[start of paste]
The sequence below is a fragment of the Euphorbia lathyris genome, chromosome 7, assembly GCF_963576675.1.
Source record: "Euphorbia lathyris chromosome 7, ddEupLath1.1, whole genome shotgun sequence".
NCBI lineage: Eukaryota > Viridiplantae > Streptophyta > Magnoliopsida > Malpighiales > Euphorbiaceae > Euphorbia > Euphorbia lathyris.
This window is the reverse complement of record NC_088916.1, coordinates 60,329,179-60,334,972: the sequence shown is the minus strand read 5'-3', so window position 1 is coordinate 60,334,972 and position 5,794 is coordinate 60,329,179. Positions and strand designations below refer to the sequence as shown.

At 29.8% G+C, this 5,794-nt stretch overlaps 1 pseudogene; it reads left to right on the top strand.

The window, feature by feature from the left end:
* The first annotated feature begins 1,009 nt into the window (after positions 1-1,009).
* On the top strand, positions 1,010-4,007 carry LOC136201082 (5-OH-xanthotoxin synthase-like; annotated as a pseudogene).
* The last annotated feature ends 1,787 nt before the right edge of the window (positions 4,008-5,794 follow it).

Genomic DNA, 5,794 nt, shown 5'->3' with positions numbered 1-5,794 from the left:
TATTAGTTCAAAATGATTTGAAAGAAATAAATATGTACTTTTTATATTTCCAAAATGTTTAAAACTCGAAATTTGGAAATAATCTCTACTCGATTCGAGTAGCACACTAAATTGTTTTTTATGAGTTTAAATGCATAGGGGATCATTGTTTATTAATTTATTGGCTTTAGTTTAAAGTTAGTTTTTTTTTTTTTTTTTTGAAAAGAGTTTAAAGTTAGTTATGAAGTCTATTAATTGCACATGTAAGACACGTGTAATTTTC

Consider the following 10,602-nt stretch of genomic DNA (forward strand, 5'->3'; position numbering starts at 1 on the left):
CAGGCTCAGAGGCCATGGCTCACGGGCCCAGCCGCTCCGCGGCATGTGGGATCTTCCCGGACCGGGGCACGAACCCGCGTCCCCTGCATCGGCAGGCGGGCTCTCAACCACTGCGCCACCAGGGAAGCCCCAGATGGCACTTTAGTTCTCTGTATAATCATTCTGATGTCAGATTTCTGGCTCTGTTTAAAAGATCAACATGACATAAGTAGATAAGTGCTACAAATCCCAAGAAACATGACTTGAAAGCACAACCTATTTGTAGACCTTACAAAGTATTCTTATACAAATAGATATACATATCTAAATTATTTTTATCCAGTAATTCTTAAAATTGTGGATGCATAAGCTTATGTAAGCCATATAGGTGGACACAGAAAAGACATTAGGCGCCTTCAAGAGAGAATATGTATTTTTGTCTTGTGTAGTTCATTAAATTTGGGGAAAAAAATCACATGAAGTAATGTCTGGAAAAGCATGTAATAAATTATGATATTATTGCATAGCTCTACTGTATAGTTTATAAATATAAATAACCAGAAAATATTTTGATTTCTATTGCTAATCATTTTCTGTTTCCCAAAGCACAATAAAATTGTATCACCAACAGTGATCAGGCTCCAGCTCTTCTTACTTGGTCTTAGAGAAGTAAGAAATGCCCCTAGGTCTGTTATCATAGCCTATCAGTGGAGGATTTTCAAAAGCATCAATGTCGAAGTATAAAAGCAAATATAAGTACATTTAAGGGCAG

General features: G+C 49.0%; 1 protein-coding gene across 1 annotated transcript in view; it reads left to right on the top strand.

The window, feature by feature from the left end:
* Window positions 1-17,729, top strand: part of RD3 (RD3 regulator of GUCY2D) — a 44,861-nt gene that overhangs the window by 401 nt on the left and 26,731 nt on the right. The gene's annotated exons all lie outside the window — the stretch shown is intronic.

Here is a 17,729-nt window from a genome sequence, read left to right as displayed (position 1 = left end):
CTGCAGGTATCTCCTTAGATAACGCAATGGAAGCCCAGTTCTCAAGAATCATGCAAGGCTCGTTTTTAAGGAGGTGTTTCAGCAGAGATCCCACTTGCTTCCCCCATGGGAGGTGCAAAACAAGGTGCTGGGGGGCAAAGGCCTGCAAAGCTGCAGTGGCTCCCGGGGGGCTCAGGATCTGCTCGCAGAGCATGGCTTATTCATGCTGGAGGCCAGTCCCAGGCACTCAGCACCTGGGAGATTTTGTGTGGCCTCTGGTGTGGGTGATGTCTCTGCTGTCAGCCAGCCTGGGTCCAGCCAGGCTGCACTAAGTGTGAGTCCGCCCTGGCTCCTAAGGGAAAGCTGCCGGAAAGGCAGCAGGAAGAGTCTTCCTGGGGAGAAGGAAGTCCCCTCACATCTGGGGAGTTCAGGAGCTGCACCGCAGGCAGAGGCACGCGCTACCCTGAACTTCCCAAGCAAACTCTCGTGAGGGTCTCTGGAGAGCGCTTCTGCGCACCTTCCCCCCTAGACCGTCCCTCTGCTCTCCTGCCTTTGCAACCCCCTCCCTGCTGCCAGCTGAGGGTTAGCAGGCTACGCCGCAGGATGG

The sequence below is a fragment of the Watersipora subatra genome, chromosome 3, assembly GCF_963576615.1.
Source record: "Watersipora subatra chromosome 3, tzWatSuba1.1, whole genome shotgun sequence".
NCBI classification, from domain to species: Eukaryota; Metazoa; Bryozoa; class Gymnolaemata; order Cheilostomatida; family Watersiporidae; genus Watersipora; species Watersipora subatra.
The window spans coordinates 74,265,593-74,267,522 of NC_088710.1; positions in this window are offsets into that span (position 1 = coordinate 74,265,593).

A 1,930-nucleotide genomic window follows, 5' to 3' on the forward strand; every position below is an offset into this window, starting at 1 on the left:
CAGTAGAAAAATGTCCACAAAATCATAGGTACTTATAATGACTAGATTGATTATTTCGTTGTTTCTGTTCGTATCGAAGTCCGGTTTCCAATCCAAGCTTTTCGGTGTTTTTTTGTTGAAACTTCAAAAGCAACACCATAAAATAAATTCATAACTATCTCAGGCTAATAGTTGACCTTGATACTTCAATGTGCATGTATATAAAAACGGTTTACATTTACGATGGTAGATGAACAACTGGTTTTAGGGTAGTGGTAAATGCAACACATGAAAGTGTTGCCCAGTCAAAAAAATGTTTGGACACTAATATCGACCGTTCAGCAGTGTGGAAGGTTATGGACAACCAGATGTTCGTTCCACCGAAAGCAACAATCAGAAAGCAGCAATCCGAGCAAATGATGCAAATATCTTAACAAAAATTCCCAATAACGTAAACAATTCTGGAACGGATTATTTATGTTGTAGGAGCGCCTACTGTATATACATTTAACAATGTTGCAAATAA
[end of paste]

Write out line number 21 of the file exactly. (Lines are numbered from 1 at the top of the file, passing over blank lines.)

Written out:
NCBI classification, from domain to species: Eukaryota; Metazoa; Bryozoa; class Gymnolaemata; order Cheilostomatida; family Watersiporidae; genus Watersipora; species Watersipora subatra.